There’s niche-targeted games, and then there’s Steampunk Racing 3D. Steampunk has, pardon the pun, definitely picked up steam as a genre over the past few years and has occasionally permeated pop culture but it still mostly relies on niche appeal. Meanwhile, racing games have been around for quite some time but haven’t had mass relevance since arcades were popular. So why not combine the two? It’s probably not a question you’d ask if you were trying to make a populous game, but it doesn’t mean it can’t be the basis for a halfway decent mobile offering.
Stylized Street Racing
Steampunk Racing 3D is, much like the genre that it draws its inspiration from, all about style. Steampunk is a unique blend of modern tools with an olden-days look to it, as in inventors during the industrial era were able to put together creations that were way ahead of their time. Obviously there wasn’t a whole lot of racing incredibly advanced steam powered motor vehicles equipped with rocket launchers going on in the early 1800’s, but if there was, this game is exactly what it would be like.
Players take to the track in customizable buckets of bolts and try to outpace their competitors, be they computer controlled or other humans syncing up to race. Complete a couple laps as quickly as possible while keeping others off your tail by laying traps and using attacks. It’s sure to trigger some synapses in the part of your brain that holds nostalgia, as the game is very reminiscent of the classic arcade style racing games like Mario Kart or Crash Team Racing.
The problem with a game like Steampunk Racing 3D, a game that does a great job creating the esthetic it’s aiming for, is that gameplay sometimes appears to be an afterthought. With the theme of steam captured in almost every aspect of the game, it’s easy to kind of forget that there’s a game to play, not just a world to experience. While Steampunk Racing 3D is definitely playable, it’s also a bit of a clunky ride along the way.
You control your car by tilting your device, which is effective about 98% of the time. The 2% it’s just a little off, though, usually comes at the worst possible time. This probably is no fault of the game and is more a stray observation than anything, but I fell off a cliff too many when I swear I was turning. Acceleration is done by simply touching and holding anywhere on the screen, which if you’re playing on a smaller screen can obscure a little too much of your viewing space. You’ll also need one other finger free to tap your items and bonuses as they come up.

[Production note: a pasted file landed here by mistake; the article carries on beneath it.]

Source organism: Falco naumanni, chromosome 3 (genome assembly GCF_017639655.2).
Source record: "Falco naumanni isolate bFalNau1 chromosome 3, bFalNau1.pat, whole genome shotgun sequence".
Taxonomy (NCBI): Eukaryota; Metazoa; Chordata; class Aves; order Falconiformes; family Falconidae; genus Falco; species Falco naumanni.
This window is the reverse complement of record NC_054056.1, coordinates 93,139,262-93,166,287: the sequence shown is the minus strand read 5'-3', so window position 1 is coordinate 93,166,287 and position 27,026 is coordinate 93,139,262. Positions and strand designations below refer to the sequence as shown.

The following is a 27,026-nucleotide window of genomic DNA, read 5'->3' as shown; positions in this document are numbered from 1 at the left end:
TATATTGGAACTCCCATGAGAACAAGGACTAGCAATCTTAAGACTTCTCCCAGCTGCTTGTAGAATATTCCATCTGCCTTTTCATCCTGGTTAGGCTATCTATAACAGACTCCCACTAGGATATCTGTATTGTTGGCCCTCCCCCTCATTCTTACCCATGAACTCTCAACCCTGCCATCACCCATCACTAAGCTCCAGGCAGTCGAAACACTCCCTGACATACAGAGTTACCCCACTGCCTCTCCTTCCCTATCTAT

Those weapons don’t always seem to work, though. There were a couple rockets I launched that hit an opponent at an odd moment and had no effect on them. The physics of Steampunk Racing 3D are a little glitchy as a whole, really. Slamming into a wall will sometimes send you flying backwards and sometimes do absolutely nothing but lave you accelerating forward without going anywhere. The game will reset you if you get stuck or fall off a ledge, but the timing of it is odd. There were occasions where I could easily right myself and the game sent me back a few extra yards and killed any momentum I may have been carrying, but then others where I could use a reset and the game let me linger long enough to lose a couple positions. It’s more just mildly frustrating than anything, but it can cost you a race if it happens at the wrong time.
Be a grease–or steam–monkey
What Steampunk Racing 3D might lack in game mechanics, it does its best to make up for for the virtual mechanic in us. There are tons of customization options in this game. There are 10 different vehicles for you to choose from and thirty different weapons to equip them with. Add to this the ability to add boosts for any vehicle and an upgrade tree that will improve almost every aspect of your racing experience and there are tons of ways to make your steam-powered racer your own.
You’ll want to keep your car in tip top shape, not just to show off what it can do but to take it to the opponents you will be going up against. You can take to the circuits in single player mode, which will pit you against AI enemies that hold their own fairly well. But the real fun is had over an internet connection. Realtime multiplayer can take place between six different drivers at the same time, allowing you to race others around the world. You can even take on the global leaderboards in full blown, massive online tournaments. In the couple races I participated in, there were a few very apt drivers and a couple who clearly had no idea what they were doing. That’s the risk you take when playing online, of course. It’s all up to your opponents to make it a close race.
Not a Clunker, But No Classic
While the game absolutely nails the thematic effects that it puts in place for the steampunk universe, it does fall short in the gameplay aspect. It’s playable, without question. You’ll probably even have fun playing it. But it’s not without some leaks in the pipes that it’s built from. Controls leave a little to be desired and require some tinkering to fit your preferences and the physics engine isn’t quite up to speed with where we’d want it to be. If you fit into the odd overlap on the Venn diagram that shows fans of racing and steampunk, Steampunk Racing 3D is a must. If you’re just into one or the other and are looking for a unique take on whichever genre you’re a fan of, this game is still worth checking out.